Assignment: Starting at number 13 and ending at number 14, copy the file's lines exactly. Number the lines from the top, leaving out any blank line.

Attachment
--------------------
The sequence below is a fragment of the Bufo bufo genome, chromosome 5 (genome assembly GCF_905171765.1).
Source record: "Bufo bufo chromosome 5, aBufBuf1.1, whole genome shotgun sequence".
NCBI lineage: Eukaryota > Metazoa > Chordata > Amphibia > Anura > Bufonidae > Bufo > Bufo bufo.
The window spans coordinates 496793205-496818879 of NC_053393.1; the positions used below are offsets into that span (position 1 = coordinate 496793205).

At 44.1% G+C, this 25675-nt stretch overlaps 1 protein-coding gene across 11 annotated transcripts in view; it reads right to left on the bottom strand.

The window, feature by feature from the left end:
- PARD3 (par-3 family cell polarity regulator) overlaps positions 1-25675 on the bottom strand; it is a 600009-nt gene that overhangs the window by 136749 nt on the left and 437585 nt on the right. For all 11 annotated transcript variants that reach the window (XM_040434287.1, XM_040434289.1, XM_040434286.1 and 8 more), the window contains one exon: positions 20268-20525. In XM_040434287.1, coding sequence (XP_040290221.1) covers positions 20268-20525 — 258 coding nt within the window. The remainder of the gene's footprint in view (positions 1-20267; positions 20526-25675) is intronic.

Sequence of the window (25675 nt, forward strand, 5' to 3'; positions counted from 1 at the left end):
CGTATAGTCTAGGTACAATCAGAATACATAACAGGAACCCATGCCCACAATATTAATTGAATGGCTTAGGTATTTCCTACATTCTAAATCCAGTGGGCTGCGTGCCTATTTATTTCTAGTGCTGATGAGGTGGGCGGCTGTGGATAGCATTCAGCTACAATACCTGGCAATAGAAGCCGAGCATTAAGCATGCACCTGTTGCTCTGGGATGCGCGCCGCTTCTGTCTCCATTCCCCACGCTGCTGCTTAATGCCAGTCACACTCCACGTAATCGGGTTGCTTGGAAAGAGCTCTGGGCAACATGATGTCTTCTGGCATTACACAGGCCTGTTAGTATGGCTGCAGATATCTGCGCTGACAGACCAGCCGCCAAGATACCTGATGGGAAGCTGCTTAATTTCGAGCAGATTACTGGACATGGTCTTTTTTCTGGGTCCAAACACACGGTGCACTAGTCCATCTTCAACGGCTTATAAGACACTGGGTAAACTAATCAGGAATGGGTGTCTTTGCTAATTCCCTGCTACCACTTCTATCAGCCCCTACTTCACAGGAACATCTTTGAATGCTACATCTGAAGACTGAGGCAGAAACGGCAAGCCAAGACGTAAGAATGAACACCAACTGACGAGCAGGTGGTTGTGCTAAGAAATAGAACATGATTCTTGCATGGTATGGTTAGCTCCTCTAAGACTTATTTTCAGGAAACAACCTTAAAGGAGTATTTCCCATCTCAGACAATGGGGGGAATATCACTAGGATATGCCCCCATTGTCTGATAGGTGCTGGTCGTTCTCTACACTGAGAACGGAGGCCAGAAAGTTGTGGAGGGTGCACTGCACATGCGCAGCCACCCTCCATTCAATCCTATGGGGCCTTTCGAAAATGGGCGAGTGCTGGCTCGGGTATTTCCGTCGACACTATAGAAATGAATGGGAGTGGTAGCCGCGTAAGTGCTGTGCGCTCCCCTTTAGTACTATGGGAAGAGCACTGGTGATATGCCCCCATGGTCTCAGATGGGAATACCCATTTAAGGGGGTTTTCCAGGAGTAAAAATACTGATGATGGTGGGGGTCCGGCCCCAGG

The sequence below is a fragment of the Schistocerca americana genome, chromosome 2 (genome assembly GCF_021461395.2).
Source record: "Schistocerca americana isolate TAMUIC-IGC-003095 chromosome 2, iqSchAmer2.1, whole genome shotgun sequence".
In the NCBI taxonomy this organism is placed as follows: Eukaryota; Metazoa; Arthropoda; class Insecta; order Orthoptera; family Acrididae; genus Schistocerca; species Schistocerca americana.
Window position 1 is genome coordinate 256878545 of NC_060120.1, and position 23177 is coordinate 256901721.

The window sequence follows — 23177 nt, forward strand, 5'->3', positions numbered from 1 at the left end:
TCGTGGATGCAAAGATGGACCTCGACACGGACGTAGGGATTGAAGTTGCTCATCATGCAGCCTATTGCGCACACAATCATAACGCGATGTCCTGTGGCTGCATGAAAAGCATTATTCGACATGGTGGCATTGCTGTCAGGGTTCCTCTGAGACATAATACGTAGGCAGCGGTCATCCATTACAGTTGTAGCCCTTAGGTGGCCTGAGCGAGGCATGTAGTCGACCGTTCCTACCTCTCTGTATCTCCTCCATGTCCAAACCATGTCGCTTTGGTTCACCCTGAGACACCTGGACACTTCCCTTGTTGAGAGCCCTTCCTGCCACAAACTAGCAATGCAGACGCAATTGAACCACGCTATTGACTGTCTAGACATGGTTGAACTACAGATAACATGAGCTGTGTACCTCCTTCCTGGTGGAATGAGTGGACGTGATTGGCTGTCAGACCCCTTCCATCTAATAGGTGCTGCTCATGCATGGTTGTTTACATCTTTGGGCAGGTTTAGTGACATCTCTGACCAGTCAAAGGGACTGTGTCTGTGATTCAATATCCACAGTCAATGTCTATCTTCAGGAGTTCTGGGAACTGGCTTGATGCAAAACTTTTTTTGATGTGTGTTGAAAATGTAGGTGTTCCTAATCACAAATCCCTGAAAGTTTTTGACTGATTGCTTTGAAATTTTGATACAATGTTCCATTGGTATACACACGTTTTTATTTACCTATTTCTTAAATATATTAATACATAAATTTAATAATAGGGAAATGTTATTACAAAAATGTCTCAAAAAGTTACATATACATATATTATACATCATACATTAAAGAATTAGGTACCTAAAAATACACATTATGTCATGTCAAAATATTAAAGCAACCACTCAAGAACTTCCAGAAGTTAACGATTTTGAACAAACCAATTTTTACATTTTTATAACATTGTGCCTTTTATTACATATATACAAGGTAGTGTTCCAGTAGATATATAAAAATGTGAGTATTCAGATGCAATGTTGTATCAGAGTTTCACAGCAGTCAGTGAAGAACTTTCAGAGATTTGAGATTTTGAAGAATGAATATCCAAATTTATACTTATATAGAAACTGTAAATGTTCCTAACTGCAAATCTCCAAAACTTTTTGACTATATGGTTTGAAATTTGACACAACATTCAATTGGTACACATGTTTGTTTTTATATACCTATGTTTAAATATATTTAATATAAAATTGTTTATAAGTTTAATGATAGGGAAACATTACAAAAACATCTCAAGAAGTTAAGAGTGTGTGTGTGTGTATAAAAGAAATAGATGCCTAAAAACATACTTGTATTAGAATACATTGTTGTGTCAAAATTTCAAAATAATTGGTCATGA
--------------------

Window position 1 is genome coordinate 256878545 of NC_060120.1, and position 23177 is coordinate 256901721.

The window sequence follows — 23177 nt, forward strand, 5'->3', positions numbered from 1 at the left end: